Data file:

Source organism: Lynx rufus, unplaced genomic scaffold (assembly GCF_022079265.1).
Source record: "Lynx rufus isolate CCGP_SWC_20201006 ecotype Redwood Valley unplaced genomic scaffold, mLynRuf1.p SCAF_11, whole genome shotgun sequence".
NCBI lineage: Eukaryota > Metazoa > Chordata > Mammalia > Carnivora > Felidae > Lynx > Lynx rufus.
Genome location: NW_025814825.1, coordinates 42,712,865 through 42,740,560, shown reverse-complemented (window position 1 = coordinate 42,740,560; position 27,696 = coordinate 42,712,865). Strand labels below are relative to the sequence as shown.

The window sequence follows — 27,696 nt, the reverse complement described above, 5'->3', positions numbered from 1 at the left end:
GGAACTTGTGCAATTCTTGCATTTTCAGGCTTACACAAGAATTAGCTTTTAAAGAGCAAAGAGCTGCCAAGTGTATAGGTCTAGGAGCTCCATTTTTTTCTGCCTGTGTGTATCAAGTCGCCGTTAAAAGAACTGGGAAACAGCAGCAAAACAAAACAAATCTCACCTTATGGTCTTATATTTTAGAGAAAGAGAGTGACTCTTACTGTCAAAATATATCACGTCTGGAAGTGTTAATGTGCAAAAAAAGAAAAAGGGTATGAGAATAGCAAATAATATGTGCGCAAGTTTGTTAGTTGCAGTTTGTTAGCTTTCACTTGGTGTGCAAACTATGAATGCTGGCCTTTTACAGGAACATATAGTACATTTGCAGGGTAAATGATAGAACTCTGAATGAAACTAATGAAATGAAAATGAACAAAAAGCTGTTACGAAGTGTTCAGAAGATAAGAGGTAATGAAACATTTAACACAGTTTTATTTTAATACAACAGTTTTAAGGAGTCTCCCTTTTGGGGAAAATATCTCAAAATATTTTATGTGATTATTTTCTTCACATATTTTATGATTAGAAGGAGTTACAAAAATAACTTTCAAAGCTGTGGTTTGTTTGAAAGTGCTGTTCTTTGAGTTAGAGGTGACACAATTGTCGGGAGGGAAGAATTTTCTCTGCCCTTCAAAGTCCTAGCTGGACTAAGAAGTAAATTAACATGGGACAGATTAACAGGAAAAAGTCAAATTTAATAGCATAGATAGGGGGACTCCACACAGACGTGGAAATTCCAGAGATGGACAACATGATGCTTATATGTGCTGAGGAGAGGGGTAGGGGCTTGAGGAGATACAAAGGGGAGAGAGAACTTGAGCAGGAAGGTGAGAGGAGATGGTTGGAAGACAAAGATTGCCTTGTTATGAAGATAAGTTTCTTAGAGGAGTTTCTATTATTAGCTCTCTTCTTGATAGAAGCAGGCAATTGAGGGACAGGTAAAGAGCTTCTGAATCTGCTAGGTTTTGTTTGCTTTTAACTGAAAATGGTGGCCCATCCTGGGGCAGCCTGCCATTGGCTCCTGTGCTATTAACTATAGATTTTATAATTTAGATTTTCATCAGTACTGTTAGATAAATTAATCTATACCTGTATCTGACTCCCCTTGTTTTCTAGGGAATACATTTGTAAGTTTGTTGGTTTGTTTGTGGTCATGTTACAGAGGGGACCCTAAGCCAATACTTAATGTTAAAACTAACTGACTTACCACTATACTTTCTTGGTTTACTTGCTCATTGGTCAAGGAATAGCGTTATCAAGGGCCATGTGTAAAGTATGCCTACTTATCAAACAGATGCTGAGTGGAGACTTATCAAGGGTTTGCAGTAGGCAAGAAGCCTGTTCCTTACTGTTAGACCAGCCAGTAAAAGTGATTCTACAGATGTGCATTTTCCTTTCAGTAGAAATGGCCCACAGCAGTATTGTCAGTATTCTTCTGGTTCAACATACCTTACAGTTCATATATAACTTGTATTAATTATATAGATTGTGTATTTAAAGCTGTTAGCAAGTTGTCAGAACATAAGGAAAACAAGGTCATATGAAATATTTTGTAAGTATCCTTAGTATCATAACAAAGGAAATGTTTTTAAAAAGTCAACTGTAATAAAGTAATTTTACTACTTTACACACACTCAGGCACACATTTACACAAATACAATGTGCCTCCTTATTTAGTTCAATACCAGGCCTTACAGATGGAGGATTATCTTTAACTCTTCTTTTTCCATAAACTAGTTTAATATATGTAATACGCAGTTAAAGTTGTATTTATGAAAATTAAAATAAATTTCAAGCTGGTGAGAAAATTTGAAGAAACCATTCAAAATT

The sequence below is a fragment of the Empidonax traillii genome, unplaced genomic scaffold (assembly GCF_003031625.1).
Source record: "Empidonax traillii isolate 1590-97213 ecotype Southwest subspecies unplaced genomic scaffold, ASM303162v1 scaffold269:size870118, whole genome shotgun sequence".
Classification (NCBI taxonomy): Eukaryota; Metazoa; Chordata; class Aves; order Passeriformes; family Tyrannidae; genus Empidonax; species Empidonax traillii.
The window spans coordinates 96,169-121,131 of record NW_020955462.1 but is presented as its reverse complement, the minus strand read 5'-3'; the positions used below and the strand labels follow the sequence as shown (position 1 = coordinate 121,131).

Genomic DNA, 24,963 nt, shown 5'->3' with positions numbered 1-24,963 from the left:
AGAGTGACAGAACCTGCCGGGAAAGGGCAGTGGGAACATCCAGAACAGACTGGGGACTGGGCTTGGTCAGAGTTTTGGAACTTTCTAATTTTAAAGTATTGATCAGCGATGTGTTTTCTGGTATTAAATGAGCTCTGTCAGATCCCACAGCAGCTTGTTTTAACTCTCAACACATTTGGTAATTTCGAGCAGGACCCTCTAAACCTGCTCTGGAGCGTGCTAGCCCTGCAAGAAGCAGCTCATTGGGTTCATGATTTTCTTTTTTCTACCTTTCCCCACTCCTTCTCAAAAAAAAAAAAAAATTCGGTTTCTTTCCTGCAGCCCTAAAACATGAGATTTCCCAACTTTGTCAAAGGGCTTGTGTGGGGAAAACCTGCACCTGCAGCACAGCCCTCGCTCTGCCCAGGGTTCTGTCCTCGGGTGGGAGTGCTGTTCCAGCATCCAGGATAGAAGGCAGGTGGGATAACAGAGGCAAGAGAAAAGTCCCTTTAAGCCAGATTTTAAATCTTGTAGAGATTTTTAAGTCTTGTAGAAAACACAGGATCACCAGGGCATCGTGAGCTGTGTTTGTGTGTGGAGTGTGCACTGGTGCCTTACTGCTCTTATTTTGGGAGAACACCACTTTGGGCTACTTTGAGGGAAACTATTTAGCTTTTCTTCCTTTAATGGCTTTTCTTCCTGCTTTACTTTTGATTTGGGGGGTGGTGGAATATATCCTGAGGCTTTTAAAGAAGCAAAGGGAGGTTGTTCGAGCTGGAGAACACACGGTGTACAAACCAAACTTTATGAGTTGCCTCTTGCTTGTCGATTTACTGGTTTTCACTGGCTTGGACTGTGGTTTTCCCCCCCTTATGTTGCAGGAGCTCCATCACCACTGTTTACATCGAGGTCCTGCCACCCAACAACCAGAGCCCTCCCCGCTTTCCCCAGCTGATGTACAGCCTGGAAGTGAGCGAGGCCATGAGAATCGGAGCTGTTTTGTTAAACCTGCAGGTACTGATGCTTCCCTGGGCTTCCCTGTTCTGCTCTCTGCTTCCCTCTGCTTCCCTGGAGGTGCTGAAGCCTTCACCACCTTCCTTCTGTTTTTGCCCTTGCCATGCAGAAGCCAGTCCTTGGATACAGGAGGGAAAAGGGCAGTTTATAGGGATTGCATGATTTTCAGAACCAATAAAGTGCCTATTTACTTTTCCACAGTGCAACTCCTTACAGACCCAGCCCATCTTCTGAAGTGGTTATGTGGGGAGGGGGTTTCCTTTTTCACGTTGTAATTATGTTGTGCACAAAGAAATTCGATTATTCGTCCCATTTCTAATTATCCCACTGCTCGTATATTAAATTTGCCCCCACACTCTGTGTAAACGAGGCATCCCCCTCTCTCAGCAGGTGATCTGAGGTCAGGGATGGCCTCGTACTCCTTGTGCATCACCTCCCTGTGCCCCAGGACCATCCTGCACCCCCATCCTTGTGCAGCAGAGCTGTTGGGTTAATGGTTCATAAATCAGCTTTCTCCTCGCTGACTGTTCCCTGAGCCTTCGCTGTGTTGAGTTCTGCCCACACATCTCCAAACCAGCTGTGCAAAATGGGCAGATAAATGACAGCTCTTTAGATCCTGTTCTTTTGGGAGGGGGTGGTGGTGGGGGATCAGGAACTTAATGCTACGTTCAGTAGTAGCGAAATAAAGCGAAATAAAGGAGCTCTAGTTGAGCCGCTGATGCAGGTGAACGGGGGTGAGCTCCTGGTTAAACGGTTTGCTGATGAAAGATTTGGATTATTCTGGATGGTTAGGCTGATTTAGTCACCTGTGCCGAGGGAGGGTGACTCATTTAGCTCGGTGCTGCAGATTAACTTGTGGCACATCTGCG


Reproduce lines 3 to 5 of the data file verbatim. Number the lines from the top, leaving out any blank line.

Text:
NCBI lineage: Eukaryota > Metazoa > Chordata > Mammalia > Carnivora > Felidae > Lynx > Lynx rufus.
Genome location: NW_025814825.1, coordinates 42,712,865 through 42,740,560, shown reverse-complemented (window position 1 = coordinate 42,740,560; position 27,696 = coordinate 42,712,865). Strand labels below are relative to the sequence as shown.

The window sequence follows — 27,696 nt, the reverse complement described above, 5'->3', positions numbered from 1 at the left end: